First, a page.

Past Reviews

Regional Reviews: St. Louis

R+J: A Telephone Play, or
Don't Drink The Milk

ERA Theatre

Mitch Eagles and Rachel Tibbetts
At last, something really fun and fresh and totally different.

Imagine everything Romeo and Juliet could be, in a modern context—romantic, snarky, with lots of group dance and teenaged exasperation and humor. Then, just for some good, antagonistic fun, throw in all the things you kids today hate most about theater. And shove it right back in our big, dumb adult faces.

But just to be clear, this is not Romeo and Juliet. Shakespeare's tragic romance is just a trellis for six authors here, to explore themes of growing up and falling in love. Of course, it really helps if you've seen Romeo and Juliet, because the six short plays make frequent (and sometimes overwhelming) reference to it. But it's more like everything that could be going on in the hearts of the two young lovers in rampant, seemingly uncontrolled, chaos. I loved it: it sets the mind on fire.

Every one of the six playlets is charming and funny and delightful (and occasionally sharply disturbing), but two are especially exciting: Zhu Yi's The Offended Audience, which is the "theater of alienation" gone wild; and the somewhat PG-17 Two Character Play by James Ryan Caldwell.

In the latter story, Juliet (Rachel Tibbetts) re-examines her own teenaged diaries, remembering all the things she first felt about Romeo, on what she clearly expects will be her wedding day. It's completely engrossing, as everything's been winnowed down to just her in the spotlight, after every other aspect of youthful romance has been explored.

Lucy Cashion directs this avalanche of madness, while still maintaining the light, inspired charm of everyone on stage. And in spite of a lot of very tight choreography, there's also a stunning amount of youthful, mad rushing around; contrasted (early on) with some lounge singing by Carl Overly, Jr., as he soulfully contemplates his adolescent role in the world.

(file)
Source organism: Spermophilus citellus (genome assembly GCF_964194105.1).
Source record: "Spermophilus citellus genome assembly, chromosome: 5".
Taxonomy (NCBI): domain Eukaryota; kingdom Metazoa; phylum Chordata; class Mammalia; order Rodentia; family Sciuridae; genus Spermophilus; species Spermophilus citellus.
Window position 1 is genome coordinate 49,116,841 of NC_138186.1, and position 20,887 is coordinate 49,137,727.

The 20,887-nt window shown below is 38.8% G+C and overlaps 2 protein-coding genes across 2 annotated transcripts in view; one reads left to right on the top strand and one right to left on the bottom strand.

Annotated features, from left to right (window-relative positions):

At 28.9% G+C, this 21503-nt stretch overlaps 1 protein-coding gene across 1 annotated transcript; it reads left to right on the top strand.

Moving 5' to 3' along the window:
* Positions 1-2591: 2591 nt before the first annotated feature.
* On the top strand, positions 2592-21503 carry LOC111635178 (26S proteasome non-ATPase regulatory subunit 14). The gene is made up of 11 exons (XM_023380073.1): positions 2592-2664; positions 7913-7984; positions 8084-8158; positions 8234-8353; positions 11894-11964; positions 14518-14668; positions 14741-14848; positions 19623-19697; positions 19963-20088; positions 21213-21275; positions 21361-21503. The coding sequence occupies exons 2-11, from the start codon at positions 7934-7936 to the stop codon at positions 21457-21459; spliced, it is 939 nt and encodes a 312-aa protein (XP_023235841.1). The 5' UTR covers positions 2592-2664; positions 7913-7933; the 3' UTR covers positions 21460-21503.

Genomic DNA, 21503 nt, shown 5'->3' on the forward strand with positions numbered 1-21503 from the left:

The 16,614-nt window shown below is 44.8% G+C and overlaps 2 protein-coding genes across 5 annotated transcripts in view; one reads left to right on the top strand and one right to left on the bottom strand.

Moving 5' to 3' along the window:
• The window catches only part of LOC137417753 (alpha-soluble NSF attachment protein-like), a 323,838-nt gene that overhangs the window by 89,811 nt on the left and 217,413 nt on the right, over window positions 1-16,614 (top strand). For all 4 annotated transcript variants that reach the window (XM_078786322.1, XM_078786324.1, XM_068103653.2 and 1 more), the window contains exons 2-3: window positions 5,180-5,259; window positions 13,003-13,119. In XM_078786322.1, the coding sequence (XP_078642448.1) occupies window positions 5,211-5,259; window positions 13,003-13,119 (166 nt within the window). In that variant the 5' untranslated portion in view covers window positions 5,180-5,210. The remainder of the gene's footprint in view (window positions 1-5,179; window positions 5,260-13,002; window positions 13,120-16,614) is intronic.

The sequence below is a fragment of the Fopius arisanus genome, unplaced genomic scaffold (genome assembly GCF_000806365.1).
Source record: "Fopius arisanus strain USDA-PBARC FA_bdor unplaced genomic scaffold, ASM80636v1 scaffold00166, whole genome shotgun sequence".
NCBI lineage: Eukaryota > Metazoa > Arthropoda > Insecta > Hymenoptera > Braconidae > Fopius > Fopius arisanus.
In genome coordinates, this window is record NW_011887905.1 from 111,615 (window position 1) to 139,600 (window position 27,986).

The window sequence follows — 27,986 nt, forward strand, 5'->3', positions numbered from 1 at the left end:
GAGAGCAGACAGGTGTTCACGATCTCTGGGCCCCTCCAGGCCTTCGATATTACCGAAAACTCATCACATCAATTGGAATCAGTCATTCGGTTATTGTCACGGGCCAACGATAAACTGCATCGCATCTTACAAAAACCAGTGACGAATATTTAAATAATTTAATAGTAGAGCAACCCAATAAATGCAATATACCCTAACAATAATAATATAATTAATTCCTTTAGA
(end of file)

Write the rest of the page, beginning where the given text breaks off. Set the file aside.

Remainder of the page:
There's also something obliquely funny about all those great big dance numbers—they give every appearance of being thrilling, tribal experiences—but each time the dance is done, we rediscover how desperately alone and awkward each of these teenagers feels in their subsequent scenes. It is the wonder, and the horror, of finding one's place.

Things start out with a great, jagged edge, and a maddening chorus of overlapping quotes from the original play. And soon, Juliet (Ms. Tibbetts) is thrown into jealousy by a phone message from another girl (in Rosaline Called, written by Camila Le-Bert). But, like anyone embarking on a powerful romance, Juliet must also ponder what kind of nut-case family she may actually be marrying into.

Will Bonfiglio and vivacious Mollie Amburgey begin testing the limits of romance, wading out into the audience to search for prey in Still Standing by Otso Huopaniemi. The Offended Audience extends the theme, in a relentless (but essentially harmless) attack on the "fourth wall." The same pair proposes a series of torments for the ticket-buying public; and later, the strangely enthralling Cara Barresi, along with Ms. Tibbetts, throws a very modern glare on the clich├ęs of love and bonding in the 21st century.

In Number 4 by John Douglas Weidner, the prologue of Romeo and Juliet is reworked, and Ms. Tibbetts falls hopelessly in love with the school's snooty rake (played by a massively appalling Mr. Bonfiglio). Mitch Eagles (by turns comically swaggering and deeply neurotic) is greatly admirable trying to imagine his entire future love life, compressed into about 30 seconds, as an irresistible figure of fantasy.

I have to apologize to playwright Samara Weiss, I think. I somehow conflated her penultimate one-act Untitled into that last paragraph. There's just so much going on, it gets hard to keep it all straight. And after all of that, Ms. Tibbetts ends the cycle by sweeping us up in Two Character Play: showing just how rapturous (and fatal) love can be.

No matter how you add it up, though, it really is a tremendous amount of delightful, thought-provoking material, tightly packed into about 90 minutes. And if you stay till about 9:55 p.m., there's also a great episode of Shakespearean-inspired improv by Mr. Eagles and Randy Brachman as "The Bodysnatchers," which I also enjoyed very much.

Shows are Wednesday, Thursday and Friday nights, through May 8, 2015, at 6238 Alexander Drive, south of Wydown on Skinker Blvd. Surprisingly excellent music, sound, light and costume work throughout. For more information visit (ERA, in this case, stands for "Equally Represented Arts" and, based on all the movement and dance and original music and fancy lighting, this show definitely lives up to the name.)

The Wedding Party
Actor: Mollie Amburgey
Actor: Cara Barresi
Actor: Will Bonfiglio
Actor: Mitch Eagles
Actor: Carl Overly, Jr.
Actor: Rachel Tibbetts

Director, Scenic/Sound Design: Lucy Cashion
Assistant Director/Stage Manager: Gabe Taylor
Lighting Designer: Erik Kuhn
Costume Designer: Meredith LaBounty
Composer: Charlie Mueller
Hair/Make-Up Artist: Brooklynn McDade
Videographer: Brian Ackley
Managing Director: Kevin Arkell

Photo: Katrin Hackenberg

-- Richard T. Green

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